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UoC August 5, 2020

Data transparency is not a novel concept and has been codified in legislation such as the Illinois Data Transparency and Privacy Act 2020 and the European Union’s General Data Protection Regulations (GDPR). It refers to the requirement that data subjects (persons from whom data is collected) must be informed clearly and concisely of the type of data collected and how it is being used.

This principle has often been cited in the context of government collection and use of public data and has led to various initiatives even open data initiatives. However, in the context of smart cities where there is an overlap of responsibility between the government and private entities, the concept must take a broader application with the ultimate objective being the openness and shared control of personal data between private entities, government, and the data subject.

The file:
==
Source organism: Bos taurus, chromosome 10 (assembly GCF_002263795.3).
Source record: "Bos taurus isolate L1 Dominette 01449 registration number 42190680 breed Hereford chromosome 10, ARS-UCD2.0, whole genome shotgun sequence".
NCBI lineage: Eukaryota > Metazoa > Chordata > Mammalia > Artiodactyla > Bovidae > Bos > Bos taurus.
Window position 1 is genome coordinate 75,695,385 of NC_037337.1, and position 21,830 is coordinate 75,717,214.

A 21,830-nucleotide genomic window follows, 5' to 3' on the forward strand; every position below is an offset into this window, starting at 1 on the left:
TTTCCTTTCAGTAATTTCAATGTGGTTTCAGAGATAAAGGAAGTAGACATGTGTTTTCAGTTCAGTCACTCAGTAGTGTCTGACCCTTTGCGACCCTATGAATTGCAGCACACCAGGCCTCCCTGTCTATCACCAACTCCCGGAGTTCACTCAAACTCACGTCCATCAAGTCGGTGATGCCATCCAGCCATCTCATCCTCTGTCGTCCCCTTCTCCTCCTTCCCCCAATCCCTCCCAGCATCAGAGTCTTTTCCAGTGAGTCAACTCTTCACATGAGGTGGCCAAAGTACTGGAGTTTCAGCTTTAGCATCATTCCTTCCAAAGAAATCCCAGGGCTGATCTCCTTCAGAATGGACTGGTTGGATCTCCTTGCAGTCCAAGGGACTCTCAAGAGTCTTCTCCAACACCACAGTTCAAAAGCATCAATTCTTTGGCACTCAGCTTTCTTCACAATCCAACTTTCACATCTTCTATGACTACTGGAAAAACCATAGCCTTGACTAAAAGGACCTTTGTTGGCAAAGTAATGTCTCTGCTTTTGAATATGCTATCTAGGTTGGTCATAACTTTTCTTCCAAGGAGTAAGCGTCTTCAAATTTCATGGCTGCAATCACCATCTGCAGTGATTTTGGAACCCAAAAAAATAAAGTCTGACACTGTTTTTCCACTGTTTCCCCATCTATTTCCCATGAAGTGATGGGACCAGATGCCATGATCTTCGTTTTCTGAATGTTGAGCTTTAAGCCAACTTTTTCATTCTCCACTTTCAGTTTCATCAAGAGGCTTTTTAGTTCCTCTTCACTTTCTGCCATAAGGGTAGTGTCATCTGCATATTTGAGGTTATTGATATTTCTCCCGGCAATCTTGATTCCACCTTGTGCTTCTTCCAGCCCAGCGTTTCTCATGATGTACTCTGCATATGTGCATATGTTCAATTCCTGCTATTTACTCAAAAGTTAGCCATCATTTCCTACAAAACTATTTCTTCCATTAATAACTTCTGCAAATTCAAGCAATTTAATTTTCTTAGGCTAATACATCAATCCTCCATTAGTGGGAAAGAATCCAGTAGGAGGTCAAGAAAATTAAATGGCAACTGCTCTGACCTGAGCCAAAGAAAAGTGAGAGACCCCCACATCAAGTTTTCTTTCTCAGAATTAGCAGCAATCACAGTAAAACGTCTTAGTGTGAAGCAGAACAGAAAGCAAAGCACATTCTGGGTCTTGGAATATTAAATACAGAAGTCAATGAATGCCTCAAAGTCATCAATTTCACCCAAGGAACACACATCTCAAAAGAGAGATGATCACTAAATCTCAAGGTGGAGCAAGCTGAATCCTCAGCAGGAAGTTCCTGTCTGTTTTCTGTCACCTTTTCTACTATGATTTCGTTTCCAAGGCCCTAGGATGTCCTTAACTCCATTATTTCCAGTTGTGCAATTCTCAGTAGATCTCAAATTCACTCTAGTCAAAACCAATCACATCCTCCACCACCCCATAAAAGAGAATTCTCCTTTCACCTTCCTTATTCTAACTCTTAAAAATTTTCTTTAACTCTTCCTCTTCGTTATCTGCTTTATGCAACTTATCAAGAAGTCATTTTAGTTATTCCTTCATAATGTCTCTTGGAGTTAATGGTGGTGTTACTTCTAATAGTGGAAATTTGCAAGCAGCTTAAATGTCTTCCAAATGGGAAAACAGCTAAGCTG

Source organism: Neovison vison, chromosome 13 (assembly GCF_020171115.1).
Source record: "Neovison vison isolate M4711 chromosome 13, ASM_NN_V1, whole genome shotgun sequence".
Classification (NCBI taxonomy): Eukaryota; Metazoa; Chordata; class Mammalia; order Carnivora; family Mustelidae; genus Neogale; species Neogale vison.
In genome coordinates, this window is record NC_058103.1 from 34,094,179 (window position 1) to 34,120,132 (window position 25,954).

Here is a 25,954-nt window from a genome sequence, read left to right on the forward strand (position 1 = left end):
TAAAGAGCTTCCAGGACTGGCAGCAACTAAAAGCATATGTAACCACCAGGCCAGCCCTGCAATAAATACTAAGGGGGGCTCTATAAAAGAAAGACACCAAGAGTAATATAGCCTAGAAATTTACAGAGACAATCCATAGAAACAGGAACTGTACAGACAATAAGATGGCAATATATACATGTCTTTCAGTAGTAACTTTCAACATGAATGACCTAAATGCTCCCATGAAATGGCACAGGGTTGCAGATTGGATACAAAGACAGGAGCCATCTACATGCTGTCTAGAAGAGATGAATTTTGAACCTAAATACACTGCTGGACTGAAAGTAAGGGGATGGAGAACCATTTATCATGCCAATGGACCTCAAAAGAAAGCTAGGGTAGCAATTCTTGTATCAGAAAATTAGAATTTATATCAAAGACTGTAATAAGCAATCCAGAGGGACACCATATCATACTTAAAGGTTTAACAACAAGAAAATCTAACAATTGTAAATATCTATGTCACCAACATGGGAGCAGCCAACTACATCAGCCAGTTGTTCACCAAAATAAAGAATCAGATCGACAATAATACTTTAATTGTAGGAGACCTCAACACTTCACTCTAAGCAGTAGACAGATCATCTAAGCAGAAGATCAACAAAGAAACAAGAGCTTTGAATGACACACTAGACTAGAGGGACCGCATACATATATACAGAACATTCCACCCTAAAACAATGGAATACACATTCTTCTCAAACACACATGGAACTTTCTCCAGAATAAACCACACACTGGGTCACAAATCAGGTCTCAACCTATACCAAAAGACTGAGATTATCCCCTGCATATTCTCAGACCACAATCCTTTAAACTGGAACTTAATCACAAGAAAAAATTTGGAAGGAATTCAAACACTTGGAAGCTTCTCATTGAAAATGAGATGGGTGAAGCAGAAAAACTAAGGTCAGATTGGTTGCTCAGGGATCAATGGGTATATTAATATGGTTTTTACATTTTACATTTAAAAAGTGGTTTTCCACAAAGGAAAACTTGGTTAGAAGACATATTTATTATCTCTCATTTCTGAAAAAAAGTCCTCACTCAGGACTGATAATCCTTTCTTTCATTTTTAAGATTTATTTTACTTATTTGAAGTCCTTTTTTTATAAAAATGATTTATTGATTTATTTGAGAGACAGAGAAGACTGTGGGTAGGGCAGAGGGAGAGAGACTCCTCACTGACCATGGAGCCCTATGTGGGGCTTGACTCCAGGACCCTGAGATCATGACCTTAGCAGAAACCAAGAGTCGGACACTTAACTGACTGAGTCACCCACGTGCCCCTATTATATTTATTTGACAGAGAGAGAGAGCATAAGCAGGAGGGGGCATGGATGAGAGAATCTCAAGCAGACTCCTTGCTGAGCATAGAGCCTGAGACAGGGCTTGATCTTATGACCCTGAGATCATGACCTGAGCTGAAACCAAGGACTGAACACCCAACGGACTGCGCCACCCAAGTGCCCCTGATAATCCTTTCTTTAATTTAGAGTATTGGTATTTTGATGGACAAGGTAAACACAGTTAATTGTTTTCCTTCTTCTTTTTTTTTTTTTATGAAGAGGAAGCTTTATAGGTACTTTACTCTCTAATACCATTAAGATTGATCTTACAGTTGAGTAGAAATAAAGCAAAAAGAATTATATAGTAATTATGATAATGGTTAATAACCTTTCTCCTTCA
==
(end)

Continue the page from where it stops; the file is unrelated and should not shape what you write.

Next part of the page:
The first step towards data transparency would be the recognition of the role of the government as a ‘trustee’ of data collected in a smart city. On this premise, the government must then consolidate the data and limit access to it. One of the measures explored in Toronto amidst the privacy concerns is the development of an independent Data Trust which serves as both a repository and a single access point for all data in the smart city. 

With a single consolidated storage point, data subjects must be able to identify how their data is being used and where they so please, opt-in or out of usages. Such a platform is being tested in Barcelona on the concept of shared control. The system democratises data and attracts accountability. For example, should a project raise controversial questions of ethics, data subjects will have a direct say by choosing to opt-out of having their data used in such a project.